@txt_input = callbacks.create_text_editor()
# Indicates if the text editor is read-only or not:
@editable = editable
end
  • #getTabCaption: the tab name that will be displayed by Burp
def getTabCaption
return "JSON Crypto Helper"
end
  • #isEnabled: this method is invoked each time Burp displays a new message to check if the new custom tab should be displayed. It should return a Boolean (see below).
  • #setMessage: this method is invoked each time a new message is displayed in your custom tab. This method will take care of processing the message, decrypting the JSON and displaying it (see below).
  • #getMessage: this method is invoked each time you leave the custom tab. It returns an array of bytes that will be used by Burp (see below).
  • #isModified: this method is invoked after calling #getMessage and if the editor tab is editable (in the Repeater tool for example). It should return true if the message has been edited. You simply use the value returned by #text_modified? of the text editor object:
def isModified
return @txt_input.text_modified?
end
  • #getSelectedData: not in use, but still need to be defined.

Decrypting JSON

Burp invokes the #isEnabled method to know if the custom tab has to be displayed for a given message (request or response). In this method, you will simply analyze the content and check if it is a proper JSON:

def isEnabled(content, is_request)
return false if content.nil? or content.empty?
if is_request
info = @helper.analyze_request(content)
else
info = @helper.analyze_response(content)
end
return json?(info, is_request)
end

The method #json? uses the information already gathered by Burp:

def json?(info, is_request)
if is_request
return info.content_type == IRequestInfo::CONTENT_TYPE_JSON
end
return (info.stated_mime_type == "JSON" or info.inferred_mime_type == "JSON")
end

Don't forget to import the java interface for the constant CONTENT_TYPE_JSON:

java_import 'burp.IRequestInfo'

Now the tab should be displayed on every JSON request or response. Next step, you need to fill it with the decrypted JSON. The #setMessage method will take care of this:

def setMessage(content, is_request)
return if content.nil? or content.empty? or @txt_input.text_modified?
if is_request
info = @helper.analyze_request(content)
else
info = @helper.analyze_response(content)
end
headers = content[ 0..(info.get_body_offset - 1) ].to_s
body = content[ info.get_body_offset..-1 ].to_s
body = process_json(body, :decrypt) if json?(info, is_request)
@txt_input.text = (headers + body).to_java_bytes
@txt_input.editable = @editable
end

Basically, the method analyses the message content, extracts the body, processes it and fills the editor.

#process_json will take care of decrypting/encrypting the JSON message. First, it will parse the content using the JSON Ruby library, decrypt/encrypt it and finally generate a well formatted JSON using #pretty_generate from the same library:

def process_json(json, mode = :no_encryption)
message = ""
begin
json_tmp = JSON.parse(json)
if mode == :decrypt
json_tmp = decrypt_json(json_tmp)
elsif mode == :encrypt
json_tmp = encrypt_json(json_tmp)
end
message << JSON.pretty_generate(json_tmp)
rescue OpenSSL::Cipher::CipherError => e
# not encrypted, ignore and return the original message
puts "process_json: Cryptography error: #{e.message}"
message << json
rescue JSON::ParserError => e
puts "process_json: Parsing error: #{e.message}"
message << json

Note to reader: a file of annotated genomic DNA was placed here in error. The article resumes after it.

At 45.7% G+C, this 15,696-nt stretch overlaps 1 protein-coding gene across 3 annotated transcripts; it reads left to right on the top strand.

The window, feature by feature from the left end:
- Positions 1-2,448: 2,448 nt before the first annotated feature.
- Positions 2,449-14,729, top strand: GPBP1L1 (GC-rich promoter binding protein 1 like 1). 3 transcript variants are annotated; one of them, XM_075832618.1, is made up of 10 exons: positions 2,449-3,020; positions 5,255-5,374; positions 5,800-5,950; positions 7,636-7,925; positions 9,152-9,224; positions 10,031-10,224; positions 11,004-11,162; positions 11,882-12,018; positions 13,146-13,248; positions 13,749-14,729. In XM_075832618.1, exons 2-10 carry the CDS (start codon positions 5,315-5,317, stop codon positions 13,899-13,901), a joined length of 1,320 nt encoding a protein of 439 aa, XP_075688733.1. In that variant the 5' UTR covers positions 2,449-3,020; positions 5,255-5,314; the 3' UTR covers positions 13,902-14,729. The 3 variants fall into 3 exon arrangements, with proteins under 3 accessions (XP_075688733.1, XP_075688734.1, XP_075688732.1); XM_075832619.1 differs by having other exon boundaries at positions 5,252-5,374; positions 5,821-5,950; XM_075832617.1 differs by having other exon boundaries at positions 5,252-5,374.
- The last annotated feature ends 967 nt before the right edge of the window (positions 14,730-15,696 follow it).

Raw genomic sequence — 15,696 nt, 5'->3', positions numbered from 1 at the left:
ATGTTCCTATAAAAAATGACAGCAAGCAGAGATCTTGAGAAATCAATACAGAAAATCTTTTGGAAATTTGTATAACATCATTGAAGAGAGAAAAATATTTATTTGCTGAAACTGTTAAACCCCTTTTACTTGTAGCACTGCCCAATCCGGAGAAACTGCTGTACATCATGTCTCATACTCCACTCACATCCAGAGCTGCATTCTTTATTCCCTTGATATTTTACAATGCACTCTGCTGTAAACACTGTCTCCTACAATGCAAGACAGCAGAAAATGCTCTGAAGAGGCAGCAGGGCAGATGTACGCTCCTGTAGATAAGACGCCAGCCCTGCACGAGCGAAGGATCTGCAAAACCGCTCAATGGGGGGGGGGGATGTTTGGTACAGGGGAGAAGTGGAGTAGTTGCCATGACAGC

end
message
end

Note that in case of decryption/encryption or parsing errors, the method rolls-back to the unmodified JSON message.

Decryption and Encryption Routines

I created a separate module for all the cryptographic methods. You will need to include it in the JSONDecryptorTab class.

module EncryptionHelper
# Key and IV retrieved from the application binary
KEY = "\xa0\xcc\x91\x18\x53\x41\xd6\xa2\x7c\x38\x0e\x97\xfe\xd3\x0b\x4a\x1d\xca\xfd\x7f\x50\x44\xf0\x9c\xc7\xfa\x6b\x3f\xa0\xdf\x29\x0b"
IV = "\xab\xda\xd4\xa9\x4d\x54\x4b\x52\xf4\x78\x2e\x28\x56\xf8\x28\x74"
ALGO = "aes-128-cbc"

def encrypt text
cipher = OpenSSL::Cipher::Cipher.new(ALGO)
cipher.encrypt
cipher.key = KEY
cipher.iv = IV
ciphertext = cipher.update(text)
ciphertext << cipher.final
end

def decrypt ciphertext
cipher = OpenSSL::Cipher::Cipher.new(ALGO)
cipher.decrypt
cipher.key = KEY
cipher.iv = IV
text = cipher.update(ciphertext)
text << cipher.final
end

def encode_b64 text
[text].pack('m0')
end

def decode_b64 encoded_text
encoded_text.unpack('m')[0]
end

# This method will base64-decode and decrypt each value recursively
def decrypt_json(json)
json.each do |key, value|
if value.is_a?(Hash)
json[key] = decrypt_json(value)
else
value_tmp = decode_b64(value)
if value_tmp.empty?
json[key] = value
else
json[key] = decrypt(value_tmp)
end
end
end
json
end

# This method will encrypt and base64-encode each value recursively
def encrypt_json(json)
json.each do |key, value|
if value.is_a?(Hash)
json[key] = encrypt_json(value)
else
if value.empty?
json[key] = value
else
json[key] = encode_b64(encrypt(value))
end
end
end
json
end
end

Also, don't forget to require openssl and json in the file:

require "openssl"
require "json"

You are now able to decrypt JSON messages in the new custom tab, which is available in any tool. For example, in the Proxy tool:

12069_d7b32ff6-71ee-4ea1-8d13-3804449ee151

Parting Thoughts

With this first post we covered the basics of Burp Extender tool and learned how to write a simple ruby-based extension. We took an encrypted JSON as an example but this also works with any content you want to process before displaying. For example, it won't be too complicated to implement a parser for an in-house communication protocol used by the application.

In the next post I will explain how to automatically encrypt the JSON values using the Repeater tool. This will enable you to write or modify a plaintext JSON and send it encrypted to the remote server.

Stay tuned!